- There’s a time for play, but you also want to continue to reinforce the behaviors you’ve spent time instilling in your dog.
- You can undo them with silly things like walking in the house too excited, squealing and over-exciting them, and then they end up jumping.
- Every move you make is important, something you have to be mindful of if you want to reinforce good behavior.
That’s why it’s important for the whole family to be on board with reinforcing good behavior, or else training will be a waste of time and money.
Kristen learned that, not surprisingly, a lot of dog psychology is totally relatable to how we raise our children. “This is exactly what’s going on with my daughter. I couldn’t believe the parallel between training kids and training daughter. Every day we can either reinforce positive behaviors or negative behavior as walkers, thus missing opportunities.”
We are all very satisfied with what Kristen learned. Kristen says, “Dee is amazing. We worked heavily with the shelter dogs which was challenging and fulfilling. If you can work with them you can work with any dog! We also worked with trained dogs and did a lot of exercises alongside other trainers, who we watched and learned from.”
Trainers Helping Homeless Animals at Miami-Dade Animal Services
We also love that the training took place at Miami-Dade Animal Services, because the larger dogs have a harder time getting adopted than small dogs do. This workshop directly benefited and changed many doggie lives, because a trained dog is much easier to handle and adopt.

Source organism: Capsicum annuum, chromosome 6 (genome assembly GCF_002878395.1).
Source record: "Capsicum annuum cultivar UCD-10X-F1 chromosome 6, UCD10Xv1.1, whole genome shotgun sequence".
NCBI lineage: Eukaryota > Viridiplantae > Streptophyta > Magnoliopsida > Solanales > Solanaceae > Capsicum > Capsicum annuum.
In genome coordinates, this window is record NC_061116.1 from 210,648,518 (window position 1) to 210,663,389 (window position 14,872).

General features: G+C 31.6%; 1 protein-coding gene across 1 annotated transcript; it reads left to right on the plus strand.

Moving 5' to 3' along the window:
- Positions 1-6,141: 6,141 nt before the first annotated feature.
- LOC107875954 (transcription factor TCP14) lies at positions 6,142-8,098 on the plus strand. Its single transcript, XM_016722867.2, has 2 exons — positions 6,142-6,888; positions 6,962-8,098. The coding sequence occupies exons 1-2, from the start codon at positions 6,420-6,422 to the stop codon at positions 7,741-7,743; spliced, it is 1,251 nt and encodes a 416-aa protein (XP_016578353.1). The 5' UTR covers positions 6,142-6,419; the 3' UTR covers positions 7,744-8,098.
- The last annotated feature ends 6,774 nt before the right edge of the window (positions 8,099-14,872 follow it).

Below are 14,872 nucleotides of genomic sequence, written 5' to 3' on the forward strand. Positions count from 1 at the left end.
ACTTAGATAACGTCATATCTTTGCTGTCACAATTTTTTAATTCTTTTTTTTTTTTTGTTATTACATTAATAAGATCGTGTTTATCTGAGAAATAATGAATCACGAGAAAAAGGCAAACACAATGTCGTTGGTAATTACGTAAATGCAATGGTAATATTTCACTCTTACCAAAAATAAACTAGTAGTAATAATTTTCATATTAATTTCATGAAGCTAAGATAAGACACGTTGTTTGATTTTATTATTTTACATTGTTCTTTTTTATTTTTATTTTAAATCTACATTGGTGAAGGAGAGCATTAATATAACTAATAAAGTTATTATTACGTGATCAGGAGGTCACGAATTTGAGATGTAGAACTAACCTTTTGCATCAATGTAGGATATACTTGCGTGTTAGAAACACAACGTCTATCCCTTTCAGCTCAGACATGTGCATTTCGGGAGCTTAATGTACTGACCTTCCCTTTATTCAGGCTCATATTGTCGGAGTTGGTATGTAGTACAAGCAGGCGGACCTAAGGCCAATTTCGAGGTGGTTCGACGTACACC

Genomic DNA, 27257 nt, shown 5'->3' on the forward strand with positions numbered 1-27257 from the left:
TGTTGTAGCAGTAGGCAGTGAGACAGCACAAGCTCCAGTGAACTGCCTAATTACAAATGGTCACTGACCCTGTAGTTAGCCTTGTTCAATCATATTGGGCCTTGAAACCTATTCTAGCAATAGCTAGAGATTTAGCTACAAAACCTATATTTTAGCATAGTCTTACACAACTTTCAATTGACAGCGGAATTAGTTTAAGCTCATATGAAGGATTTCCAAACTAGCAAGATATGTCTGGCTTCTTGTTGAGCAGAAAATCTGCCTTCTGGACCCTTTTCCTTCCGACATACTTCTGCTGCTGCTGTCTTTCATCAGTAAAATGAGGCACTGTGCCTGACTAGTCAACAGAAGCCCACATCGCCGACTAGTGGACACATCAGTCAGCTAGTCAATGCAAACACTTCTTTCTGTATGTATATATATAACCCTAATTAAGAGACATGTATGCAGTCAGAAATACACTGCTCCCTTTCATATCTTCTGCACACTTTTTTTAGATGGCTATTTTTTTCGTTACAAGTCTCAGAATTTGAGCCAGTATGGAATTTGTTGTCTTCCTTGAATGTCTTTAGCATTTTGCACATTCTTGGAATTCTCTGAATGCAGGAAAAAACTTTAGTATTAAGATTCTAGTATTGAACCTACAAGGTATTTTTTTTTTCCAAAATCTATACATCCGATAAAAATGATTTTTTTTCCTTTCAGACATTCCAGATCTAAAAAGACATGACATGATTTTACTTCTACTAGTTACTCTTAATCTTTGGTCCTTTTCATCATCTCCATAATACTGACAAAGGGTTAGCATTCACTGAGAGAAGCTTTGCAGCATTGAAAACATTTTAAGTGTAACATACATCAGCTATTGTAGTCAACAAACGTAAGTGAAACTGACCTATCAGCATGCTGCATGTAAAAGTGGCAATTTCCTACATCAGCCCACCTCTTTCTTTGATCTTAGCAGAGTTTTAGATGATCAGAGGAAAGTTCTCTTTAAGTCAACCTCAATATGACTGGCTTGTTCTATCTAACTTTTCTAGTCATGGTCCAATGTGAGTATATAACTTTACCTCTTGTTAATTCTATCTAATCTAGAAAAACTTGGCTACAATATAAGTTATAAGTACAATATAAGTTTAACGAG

Kristen agrees: “It was nice to go to Miami-Dade Animal Services. They have a beautiful facility and it was so rewarding to volunteer there. We each took out three different dogs daily, all big shelter dogs. It was really cool to work with them because we don’t know what they know or what they’ve been trained in. There’s a very broad description of their personality when you see their sheet.”
Kristen really enjoyed the training, and we can’t wait for her to share her knowledge with our dog walkers. “I loved being able to work with dogs that are unwanted. You gain a sense of respect for these trainers. It’s a hard job but the rewards are high because these dogs are so smart. You take away the most that you are implementing something and it’s this communication that goes on between you and the dog- it’s like seeing a kid learn. When they realize you’re teaching them to sit and they get it consistently, what you set out to do you’ve accomplished. That’s the best feeling.”
A vital member of the Equipaws family, Frankie can mostly be found working behind the scenes, helping co-create online branding, managing several social media accounts, designing brand collateral, and writing copy. As a Pet Tech-certified CPR and First Aid Instructor, Frankie trains our employees in these life-saving techniques. Additionally, she fills in for pet sitters and dog walkers when needed in Palmetto Bay, Pinecrest, and South Miami. Her own small pack consists of Boots the Shih Tzu mix, Nutmeg the Chiweenie, and little Queen Bee Suzy, a Miniature Pinscher.